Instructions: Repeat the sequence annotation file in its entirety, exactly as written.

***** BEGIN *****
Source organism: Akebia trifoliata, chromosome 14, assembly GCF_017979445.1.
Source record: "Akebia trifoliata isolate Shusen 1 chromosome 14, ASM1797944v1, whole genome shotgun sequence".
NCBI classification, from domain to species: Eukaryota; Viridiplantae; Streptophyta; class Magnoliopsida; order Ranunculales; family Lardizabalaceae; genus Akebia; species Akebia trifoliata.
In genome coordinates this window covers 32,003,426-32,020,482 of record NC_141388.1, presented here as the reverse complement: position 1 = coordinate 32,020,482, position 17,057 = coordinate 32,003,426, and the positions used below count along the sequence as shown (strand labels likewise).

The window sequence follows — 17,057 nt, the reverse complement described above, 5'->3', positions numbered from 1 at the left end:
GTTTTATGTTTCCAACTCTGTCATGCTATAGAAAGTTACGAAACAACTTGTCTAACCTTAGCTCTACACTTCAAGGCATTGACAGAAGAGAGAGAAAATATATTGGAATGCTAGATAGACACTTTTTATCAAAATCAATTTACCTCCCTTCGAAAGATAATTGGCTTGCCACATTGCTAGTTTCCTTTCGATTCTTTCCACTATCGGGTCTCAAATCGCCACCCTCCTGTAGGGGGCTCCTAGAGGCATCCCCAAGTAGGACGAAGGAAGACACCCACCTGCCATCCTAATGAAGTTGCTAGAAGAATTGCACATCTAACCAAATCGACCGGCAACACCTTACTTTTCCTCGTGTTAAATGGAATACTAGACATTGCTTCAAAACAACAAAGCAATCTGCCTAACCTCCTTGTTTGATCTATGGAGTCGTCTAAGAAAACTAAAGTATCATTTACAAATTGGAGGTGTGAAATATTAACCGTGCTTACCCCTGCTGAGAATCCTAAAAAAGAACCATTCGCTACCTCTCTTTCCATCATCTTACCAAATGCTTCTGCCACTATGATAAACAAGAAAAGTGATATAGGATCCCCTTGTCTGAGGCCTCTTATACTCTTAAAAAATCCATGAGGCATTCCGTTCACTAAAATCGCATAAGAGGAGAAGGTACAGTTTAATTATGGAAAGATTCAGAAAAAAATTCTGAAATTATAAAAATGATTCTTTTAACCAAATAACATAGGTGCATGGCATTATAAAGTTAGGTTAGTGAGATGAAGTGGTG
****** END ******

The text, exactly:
Source organism: Akebia trifoliata, chromosome 14, assembly GCF_017979445.1.
Source record: "Akebia trifoliata isolate Shusen 1 chromosome 14, ASM1797944v1, whole genome shotgun sequence".
NCBI classification, from domain to species: Eukaryota; Viridiplantae; Streptophyta; class Magnoliopsida; order Ranunculales; family Lardizabalaceae; genus Akebia; species Akebia trifoliata.
In genome coordinates this window covers 32,003,426-32,020,482 of record NC_141388.1, presented here as the reverse complement: position 1 = coordinate 32,020,482, position 17,057 = coordinate 32,003,426, and the positions used below count along the sequence as shown (strand labels likewise).

The window sequence follows — 17,057 nt, the reverse complement described above, 5'->3', positions numbered from 1 at the left end:
GTTTTATGTTTCCAACTCTGTCATGCTATAGAAAGTTACGAAACAACTTGTCTAACCTTAGCTCTACACTTCAAGGCATTGACAGAAGAGAGAGAAAATATATTGGAATGCTAGATAGACACTTTTTATCAAAATCAATTTACCTCCCTTCGAAAGATAATTGGCTTGCCACATTGCTAGTTTCCTTTCGATTCTTTCCACTATCGGGTCTCAAATCGCCACCCTCCTGTAGGGGGCTCCTAGAGGCATCCCCAAGTAGGACGAAGGAAGACACCCACCTGCCATCCTAATGAAGTTGCTAGAAGAATTGCACATCTAACCAAATCGACCGGCAACACCTTACTTTTCCTCGTGTTAAATGGAATACTAGACATTGCTTCAAAACAACAAAGCAATCTGCCTAACCTCCTTGTTTGATCTATGGAGTCGTCTAAGAAAACTAAAGTATCATTTACAAATTGGAGGTGTGAAATATTAACCGTGCTTACCCCTGCTGAGAATCCTAAAAAAGAACCATTCGCTACCTCTCTTTCCATCATCTTACCAAATGCTTCTGCCACTATGATAAACAAGAAAAGTGATATAGGATCCCCTTGTCTGAGGCCTCTTATACTCTTAAAAAATCCATGAGGCATTCCGTTCACTAAAATCGCATAAGAGGAGAAGGTACAGTTTAATTATGGAAAGATTCAGAAAAAAATTCTGAAATTATAAAAATGATTCTTTTAACCAAATAACATAGGTGCATGGCATTATAAAGTTAGGTTAGTGAGATGAAGTGGTG